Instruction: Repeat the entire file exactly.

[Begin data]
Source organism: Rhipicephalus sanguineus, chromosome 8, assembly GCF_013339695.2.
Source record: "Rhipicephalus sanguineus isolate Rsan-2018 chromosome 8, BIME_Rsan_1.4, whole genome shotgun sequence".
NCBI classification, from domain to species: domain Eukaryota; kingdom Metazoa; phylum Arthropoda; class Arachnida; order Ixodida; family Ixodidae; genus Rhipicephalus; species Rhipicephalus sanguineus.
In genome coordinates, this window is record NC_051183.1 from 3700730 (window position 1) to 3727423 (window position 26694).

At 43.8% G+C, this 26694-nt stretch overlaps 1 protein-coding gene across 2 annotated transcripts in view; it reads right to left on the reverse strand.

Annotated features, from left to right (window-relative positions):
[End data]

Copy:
Source organism: Rhipicephalus sanguineus, chromosome 8, assembly GCF_013339695.2.
Source record: "Rhipicephalus sanguineus isolate Rsan-2018 chromosome 8, BIME_Rsan_1.4, whole genome shotgun sequence".
NCBI classification, from domain to species: domain Eukaryota; kingdom Metazoa; phylum Arthropoda; class Arachnida; order Ixodida; family Ixodidae; genus Rhipicephalus; species Rhipicephalus sanguineus.
In genome coordinates, this window is record NC_051183.1 from 3700730 (window position 1) to 3727423 (window position 26694).

At 43.8% G+C, this 26694-nt stretch overlaps 1 protein-coding gene across 2 annotated transcripts in view; it reads right to left on the reverse strand.

Annotated features, from left to right (window-relative positions):